Tomorrow in Amsterdam
ISIM Annual Lecture 2005 by Professor Juan R.I. Cole

Venue:16.00 hrs, Beurs van Berlage, Amsterdam

The title of this lecture is: The Ayatollahs and Democracy in Contemporary Iraq

Iraqi Shiism is undergoing profound changes, leading to new elaborations of the relationship between clerics and democratic principles in an Islamic state. The Najaf tradition of thinking about Shiite Islam and the modern state in Iraq, which first developed during the Iranian constitutional revolution of 1905–1911, rejects the principle that supreme power in an Islamic state must be in clerical hands. Grand Ayatollah Ali Sistani of Iraq stands in this tradition, and he has striven to uphold and develop it since the fall of Saddam Hussein. At key points he came into conflict with the Bush administration, which was not eager for direct democracy. Parliamentary politics have also drawn in clerics of the Dawa Party, the Sadr movement, and the Supreme Council for Islamic Revolution in Iraq, all of which had earlier been authoritarian in outlook. Is Iraqi Shiism experiencing its enlightenment moment?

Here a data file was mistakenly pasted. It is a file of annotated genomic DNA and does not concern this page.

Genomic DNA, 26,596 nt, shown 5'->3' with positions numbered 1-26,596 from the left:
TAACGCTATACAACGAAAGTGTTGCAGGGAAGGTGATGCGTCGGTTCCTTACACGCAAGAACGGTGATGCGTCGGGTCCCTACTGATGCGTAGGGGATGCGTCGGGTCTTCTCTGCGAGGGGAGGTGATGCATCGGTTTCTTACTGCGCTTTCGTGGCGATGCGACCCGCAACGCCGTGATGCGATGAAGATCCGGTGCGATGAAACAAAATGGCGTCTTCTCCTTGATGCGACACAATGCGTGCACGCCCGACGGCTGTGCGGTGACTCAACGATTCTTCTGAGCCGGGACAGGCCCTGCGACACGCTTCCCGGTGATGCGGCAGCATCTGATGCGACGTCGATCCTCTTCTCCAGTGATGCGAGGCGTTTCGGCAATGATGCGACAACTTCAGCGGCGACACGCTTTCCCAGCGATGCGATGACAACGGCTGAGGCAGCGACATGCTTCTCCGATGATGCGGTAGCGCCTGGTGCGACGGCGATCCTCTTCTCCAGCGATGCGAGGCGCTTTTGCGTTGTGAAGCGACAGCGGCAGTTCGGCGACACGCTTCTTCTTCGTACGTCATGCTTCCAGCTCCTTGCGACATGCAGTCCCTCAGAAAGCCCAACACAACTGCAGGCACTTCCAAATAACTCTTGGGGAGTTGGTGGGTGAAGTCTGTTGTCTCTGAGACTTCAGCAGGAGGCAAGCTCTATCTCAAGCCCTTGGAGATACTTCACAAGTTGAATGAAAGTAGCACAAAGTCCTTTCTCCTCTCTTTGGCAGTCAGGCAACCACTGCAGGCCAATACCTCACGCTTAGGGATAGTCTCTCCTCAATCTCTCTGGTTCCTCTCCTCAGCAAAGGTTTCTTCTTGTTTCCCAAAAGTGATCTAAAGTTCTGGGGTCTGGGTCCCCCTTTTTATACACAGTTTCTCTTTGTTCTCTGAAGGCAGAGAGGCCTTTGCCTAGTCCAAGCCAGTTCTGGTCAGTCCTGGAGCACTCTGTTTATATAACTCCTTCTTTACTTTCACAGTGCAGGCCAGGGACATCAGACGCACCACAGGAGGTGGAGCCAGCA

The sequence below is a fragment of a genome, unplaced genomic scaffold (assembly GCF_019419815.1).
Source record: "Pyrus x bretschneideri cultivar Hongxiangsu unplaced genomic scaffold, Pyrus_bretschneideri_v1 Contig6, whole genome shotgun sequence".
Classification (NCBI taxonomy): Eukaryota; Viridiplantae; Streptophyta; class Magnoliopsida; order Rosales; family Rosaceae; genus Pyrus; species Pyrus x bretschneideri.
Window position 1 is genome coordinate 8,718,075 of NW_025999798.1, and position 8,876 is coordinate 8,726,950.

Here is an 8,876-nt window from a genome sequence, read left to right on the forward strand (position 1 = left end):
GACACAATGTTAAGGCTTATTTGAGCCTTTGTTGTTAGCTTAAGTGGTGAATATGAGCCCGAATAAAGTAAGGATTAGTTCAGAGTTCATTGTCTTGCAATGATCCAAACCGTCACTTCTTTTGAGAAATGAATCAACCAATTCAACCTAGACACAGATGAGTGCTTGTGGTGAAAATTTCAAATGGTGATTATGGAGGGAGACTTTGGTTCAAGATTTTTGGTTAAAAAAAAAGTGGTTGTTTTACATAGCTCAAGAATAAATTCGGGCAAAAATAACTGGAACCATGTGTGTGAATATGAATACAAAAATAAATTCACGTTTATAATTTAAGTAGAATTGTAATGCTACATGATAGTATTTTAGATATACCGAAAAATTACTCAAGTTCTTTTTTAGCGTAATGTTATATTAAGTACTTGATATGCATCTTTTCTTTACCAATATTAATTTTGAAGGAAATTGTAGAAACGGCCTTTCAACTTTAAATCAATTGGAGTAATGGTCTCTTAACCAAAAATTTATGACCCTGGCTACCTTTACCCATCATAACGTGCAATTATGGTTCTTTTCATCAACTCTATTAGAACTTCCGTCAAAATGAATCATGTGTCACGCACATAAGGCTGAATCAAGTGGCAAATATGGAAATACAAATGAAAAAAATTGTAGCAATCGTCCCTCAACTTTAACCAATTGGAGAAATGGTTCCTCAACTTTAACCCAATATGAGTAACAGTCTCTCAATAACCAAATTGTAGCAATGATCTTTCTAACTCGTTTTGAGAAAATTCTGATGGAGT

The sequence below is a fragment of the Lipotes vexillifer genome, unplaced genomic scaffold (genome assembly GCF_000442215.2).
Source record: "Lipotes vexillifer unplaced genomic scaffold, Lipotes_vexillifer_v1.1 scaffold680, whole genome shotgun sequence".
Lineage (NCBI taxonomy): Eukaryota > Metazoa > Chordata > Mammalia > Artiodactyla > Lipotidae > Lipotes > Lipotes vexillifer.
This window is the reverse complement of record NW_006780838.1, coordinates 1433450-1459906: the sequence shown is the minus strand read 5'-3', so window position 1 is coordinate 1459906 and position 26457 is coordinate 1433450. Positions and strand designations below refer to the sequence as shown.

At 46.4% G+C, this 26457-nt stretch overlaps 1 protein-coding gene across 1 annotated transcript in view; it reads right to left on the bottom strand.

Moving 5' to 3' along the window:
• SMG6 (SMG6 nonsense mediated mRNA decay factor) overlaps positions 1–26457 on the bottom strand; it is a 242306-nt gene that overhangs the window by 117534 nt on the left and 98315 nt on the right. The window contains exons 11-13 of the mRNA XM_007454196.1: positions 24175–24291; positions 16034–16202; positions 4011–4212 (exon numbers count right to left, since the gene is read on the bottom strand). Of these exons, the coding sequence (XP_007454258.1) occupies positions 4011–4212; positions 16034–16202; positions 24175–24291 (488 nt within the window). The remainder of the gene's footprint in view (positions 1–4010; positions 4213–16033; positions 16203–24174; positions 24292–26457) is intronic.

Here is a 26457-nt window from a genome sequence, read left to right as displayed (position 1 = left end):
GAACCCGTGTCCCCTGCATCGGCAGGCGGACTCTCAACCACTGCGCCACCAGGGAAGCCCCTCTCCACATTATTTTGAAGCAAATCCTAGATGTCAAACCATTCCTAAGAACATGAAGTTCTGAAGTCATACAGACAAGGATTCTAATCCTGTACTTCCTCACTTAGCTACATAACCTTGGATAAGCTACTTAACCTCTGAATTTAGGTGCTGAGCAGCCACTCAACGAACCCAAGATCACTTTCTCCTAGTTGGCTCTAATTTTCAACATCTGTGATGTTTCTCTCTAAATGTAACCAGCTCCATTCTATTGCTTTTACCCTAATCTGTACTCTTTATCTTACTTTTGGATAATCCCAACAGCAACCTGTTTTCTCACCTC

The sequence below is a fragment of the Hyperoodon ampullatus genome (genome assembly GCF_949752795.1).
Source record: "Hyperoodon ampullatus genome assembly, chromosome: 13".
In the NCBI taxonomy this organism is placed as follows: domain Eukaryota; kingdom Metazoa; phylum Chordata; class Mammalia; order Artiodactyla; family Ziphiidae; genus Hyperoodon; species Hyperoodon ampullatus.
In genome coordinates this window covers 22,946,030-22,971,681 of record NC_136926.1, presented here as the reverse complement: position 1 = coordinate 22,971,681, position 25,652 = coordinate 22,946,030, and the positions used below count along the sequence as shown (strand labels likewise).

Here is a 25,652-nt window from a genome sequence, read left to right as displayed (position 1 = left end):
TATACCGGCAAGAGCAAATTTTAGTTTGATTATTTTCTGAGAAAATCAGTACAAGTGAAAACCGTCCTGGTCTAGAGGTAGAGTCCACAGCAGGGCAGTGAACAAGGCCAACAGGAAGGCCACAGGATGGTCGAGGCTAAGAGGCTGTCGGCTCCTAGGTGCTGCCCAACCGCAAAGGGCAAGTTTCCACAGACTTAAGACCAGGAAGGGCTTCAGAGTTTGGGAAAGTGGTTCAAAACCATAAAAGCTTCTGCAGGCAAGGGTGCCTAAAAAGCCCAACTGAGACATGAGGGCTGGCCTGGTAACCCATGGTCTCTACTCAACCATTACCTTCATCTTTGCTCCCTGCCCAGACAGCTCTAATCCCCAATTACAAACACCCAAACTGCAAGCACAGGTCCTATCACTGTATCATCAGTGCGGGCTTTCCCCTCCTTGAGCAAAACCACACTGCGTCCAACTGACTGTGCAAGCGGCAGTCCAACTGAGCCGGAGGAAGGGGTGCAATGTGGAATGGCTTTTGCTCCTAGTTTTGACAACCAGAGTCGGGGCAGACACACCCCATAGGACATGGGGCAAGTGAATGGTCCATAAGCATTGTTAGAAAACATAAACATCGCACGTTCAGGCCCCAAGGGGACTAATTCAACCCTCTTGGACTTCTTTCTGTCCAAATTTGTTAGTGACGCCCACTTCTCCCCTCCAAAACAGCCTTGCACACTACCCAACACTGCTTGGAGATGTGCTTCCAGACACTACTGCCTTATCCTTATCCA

Juan R. I. Cole is Professor of Modern Middle East and South Asian History at the University of Michigan. He has written extensively on modern Islamic movements in Egypt, the Persian Gulf, and South Asia. His current research focuses on Shiite Islam in Iraq and Iran and on the “jihadi” or “sacred-war” strain of Muslim radicalism, including al-Qaeda and the Taliban. His publications include Colonialism and Revolution in the Middle East: Social and Cultural Origins of Egypt’s Urabi Movement (Princeton, 1993), and Modernity and the Millennium: The Genesis of the Baha’i Faith in the Nineteenth-Century Middle East (Columbia, 1998). His most recent book is Sacred Space and Holy War (I. B. Tauris, 2002), a collection of some of his papers on the history of the Shiite branch of Islam in modern Iraq, Iran, and the Gulf. He has given numerous media and press interviews on the “War on Terrorism” since 11 September 2001, as well as on the 2003 Iraq War.

Juan Cole has his own website (one of the first I linked to): Informed Comment

Note: Admittance is free but registration is required.